In the days leading up to Christmas, I want to share with readers some instances of selfless giving. Sherry Herschend and her husband, Jack, co-owners with Jack’s brother Peter and his wife, JoDee, of Herschend Entertainment, Inc., are examples of giving back—not only in the spirit of Christmas, but throughout the years.
Sherry grew up poor in the Missouri Ozarks; at least, poor in material wealth. Born Sharon Nickel to Fannabelle Ford Nickel, who started working for the owners of Marvel Cave when she was a teenager, Sherry remembers her mother as a guide in the show cave. The cave on Roark Mountain was an integral part of her childhood. Before Sherry reached teenage years, she was dancing like a dare devil on the handrail high above Marvel Cave’s gaping entrance. She never dreamed she would catch the eye of Jack Herschend, whose family from Chicago had leased the property from her mother’s first employers. Nor could she have imagined that she and Jack, along with Peter and their mother Mary, would one day launch Silver Dollar City, an 1890’s themed park on the wooded hillside above Marvel Cave.
Over five decades later, Sherry views her life in the Ozarks as a patchwork quilt. “The old, old patches are the times when my family barely scraped by,” she says. “Then days came when I could put on brighter patches. And now, I’m at a time in life when I can afford new fabric.”
The Herschends started with nothing beyond a hole in the ground, a dream, and a modest business loan from a bank in Branson, Missouri. “Married only a year at that time, we had no experience in the business world. Jack was home fresh from military service to help his mother run a tour cave,” Sherry says. “Dad Hugo Herschend had died before he could put into action any of his plans for operating Marvel Cave. Mom Herschend—a former librarian—knew nothing about running a tourist attraction. Peter, finishing college at the time, planned to start a career elsewhere.”
Trained as a nurse with experience in obstetrics, Sherry wholeheartedly jumped into the family’s do-it-yourself plan to rebuild the 19th century mining town of Marmaros into a family attraction. She worked in employee relations, sales, and the business office, making time in between to dress in pioneer costume and play mountain dulcimer to entertain the guests.
“Enthusiasm is God’s greatest gift to me, and I never take it for granted,” Sherry continues. “I come from high energy parents. My daddy would stay up all night working on his Christian publications business. If his plants didn’t get watered during the day, he’d be out at 2:00 a.m. dragging around his fertilizer bag and watering can. Energy is in my genes. Jack says he married a tornado!”
The brighter patches in Sherry’s quilt began as a student at School of the Ozarks, now known as College of the Ozarks, at Point Lookout, Missouri. “The Godly influence and examples of selfless giving modeled by presidents, Dr. and Mrs. Good and Dr. and Mrs. Clark, other teachers, and many anonymous donors to the school, put within my heart a desire and a burden to give back in time and dollars what I had received in my schooling,” she says.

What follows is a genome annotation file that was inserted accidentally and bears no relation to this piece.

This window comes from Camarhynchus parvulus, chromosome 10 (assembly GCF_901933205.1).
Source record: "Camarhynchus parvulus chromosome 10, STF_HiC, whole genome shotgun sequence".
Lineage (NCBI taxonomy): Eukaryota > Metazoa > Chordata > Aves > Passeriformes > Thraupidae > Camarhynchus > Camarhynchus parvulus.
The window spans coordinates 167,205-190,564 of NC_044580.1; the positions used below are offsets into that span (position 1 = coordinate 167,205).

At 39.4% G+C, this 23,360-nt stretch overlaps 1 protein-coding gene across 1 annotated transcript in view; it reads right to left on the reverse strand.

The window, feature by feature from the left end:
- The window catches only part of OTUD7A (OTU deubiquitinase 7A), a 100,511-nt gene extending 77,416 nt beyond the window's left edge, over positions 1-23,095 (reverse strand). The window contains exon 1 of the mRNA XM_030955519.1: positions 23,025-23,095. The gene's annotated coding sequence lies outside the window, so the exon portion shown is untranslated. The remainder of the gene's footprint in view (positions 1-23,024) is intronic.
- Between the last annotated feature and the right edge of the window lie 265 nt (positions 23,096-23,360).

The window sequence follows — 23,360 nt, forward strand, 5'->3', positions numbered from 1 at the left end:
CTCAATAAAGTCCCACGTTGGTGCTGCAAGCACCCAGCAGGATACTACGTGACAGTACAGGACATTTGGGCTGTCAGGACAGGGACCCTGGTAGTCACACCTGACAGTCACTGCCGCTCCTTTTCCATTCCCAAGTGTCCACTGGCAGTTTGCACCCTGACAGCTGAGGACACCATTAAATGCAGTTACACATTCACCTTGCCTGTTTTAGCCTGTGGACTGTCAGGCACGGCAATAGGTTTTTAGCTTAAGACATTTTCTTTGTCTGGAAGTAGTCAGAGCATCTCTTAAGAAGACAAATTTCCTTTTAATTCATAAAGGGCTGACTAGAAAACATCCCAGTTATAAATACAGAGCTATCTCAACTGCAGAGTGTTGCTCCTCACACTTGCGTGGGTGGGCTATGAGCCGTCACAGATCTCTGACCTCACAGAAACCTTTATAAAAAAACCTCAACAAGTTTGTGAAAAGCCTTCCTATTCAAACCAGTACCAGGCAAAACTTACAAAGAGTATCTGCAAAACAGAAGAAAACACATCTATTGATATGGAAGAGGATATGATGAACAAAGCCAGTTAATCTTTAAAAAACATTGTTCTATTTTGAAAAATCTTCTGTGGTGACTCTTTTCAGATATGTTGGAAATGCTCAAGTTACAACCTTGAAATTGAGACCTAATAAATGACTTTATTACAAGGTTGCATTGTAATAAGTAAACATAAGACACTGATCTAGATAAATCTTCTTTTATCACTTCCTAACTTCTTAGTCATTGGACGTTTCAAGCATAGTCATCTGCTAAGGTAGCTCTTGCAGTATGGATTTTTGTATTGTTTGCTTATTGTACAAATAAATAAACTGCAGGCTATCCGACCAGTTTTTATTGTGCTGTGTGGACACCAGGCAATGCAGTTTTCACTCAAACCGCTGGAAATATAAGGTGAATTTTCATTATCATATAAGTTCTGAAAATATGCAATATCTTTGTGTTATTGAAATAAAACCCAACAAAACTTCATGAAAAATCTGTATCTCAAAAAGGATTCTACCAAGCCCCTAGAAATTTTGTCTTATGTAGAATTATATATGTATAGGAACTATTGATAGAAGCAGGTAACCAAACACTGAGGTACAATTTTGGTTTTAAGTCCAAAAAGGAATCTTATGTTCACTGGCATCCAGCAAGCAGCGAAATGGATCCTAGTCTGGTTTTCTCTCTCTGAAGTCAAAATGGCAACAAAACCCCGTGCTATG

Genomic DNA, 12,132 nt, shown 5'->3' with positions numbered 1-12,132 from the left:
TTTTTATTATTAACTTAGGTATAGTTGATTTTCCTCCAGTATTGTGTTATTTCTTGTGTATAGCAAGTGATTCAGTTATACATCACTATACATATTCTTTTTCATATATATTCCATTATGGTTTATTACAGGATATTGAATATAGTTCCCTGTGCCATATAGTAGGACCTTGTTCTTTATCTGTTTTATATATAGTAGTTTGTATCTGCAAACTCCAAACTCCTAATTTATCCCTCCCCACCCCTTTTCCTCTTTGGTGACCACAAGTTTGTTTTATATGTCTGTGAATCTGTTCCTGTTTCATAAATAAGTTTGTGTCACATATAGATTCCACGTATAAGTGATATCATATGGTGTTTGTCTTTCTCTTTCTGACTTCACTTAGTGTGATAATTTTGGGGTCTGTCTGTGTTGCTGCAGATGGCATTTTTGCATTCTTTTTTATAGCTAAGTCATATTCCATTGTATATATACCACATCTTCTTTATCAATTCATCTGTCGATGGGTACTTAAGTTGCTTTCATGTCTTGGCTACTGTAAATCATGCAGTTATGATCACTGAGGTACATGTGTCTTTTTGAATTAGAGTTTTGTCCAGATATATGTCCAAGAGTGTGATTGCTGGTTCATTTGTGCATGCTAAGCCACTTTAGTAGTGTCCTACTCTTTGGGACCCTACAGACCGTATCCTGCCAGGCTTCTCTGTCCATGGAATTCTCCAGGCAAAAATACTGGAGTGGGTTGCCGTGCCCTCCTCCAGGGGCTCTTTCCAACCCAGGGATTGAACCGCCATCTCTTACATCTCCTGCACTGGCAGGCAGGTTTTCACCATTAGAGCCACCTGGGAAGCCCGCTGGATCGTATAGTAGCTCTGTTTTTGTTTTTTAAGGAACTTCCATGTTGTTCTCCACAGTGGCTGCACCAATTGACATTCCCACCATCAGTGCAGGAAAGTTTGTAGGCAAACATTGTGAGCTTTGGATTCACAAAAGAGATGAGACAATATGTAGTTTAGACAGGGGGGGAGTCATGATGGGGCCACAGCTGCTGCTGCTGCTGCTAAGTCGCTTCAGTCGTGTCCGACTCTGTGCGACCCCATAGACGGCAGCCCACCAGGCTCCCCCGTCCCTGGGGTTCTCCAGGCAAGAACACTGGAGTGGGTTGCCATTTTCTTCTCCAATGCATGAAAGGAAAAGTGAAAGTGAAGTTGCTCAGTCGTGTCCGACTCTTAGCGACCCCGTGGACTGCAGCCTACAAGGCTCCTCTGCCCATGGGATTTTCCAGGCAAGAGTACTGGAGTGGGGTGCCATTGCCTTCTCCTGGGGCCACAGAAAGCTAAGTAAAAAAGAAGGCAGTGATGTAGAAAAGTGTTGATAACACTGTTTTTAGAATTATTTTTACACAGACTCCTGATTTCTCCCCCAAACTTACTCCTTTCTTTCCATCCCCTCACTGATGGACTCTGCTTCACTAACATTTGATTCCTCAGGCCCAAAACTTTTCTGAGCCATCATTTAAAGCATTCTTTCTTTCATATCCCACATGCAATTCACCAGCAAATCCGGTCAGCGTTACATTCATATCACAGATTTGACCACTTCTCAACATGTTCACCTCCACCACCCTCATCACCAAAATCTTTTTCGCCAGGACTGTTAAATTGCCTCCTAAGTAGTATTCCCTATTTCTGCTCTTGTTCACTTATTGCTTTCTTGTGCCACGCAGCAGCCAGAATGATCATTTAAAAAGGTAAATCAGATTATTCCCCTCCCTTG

Sherry says that her mother’s sharing of meager resources with others also shaped her passion for meeting the needs of other people. She recalls one early winter day, someone knocked at the door of their Ozarks cabin, soliciting food for a basket to give to the poor at Christmas. Although her family’s meals often consisted of game Fannabelle Nickels shot from atop her horse as she returned home from a day’s work at Marvel Cave, Sherry remembers her mother producing four cans of foodstuff.
At Christmas, another knock at their door announced a basket of the collected food left on their doorstep. Sherry says, “People often ask, ‘Wasn’t that humiliating?’ I always answer that it shows God providing for us. Like the widow’s mite in the Bible, my mother’s gift was returned tenfold.”
Sherry’s faith, energy, and enthusiasm has never wavered. While she continuously invests time and vitality into the youth of Branson, her own family is her greatest joy. With her three sons and eleven grandchildren, she shares exciting adventures such as river floating, spelunking, rappelling, horseback riding, house boating, and almost any water sport the youngsters can name. Whenever Silver Dollar City builds a new roller coaster, she is the City’s “test” rider.
“My mother always told me to live each day as though it might be my last on earth,” she says. “My mother lived that way. She never let work interfere with her hunting and fishing or planning something fun to do with family and friends!”
However, being the wife of a CEO of a large corporation—and juggling my various interests and commitments—kept me extremely involved in the details of daily life. Yet, I’ve never forgotten my mother’s words, or the generosity she had in sharing her measly means with others.
“God has prospered the Herschend family in building a successful family entertainment business,” she continues. “We strive to be good stewards with our resources. Jack and I believe we are blessed to be a blessing. My mother would agree!”
Traveling in their motorhome several months each year, Arline and her photographer husband, Lee Smith, make their permanent home in Heber Springs, Arkansas. She currently is a presenter for Workamper Rendezvous, sponsored by Workamper News. Arline has dozens of magazine articles published, as well as five books: “Road Work: The Ultimate RVing Adventure” (now available on Kindle); “Road Work II: The RVer’s Ultimate Income Resource Guide”; “Truly Zula; When Heads & Hearts Collide”; and “The Heart of Branson”, a history of the families who started the entertainment town and those who sustain it today. Visit Arline’s personal blog at ArlineChandler.Blogspot.com
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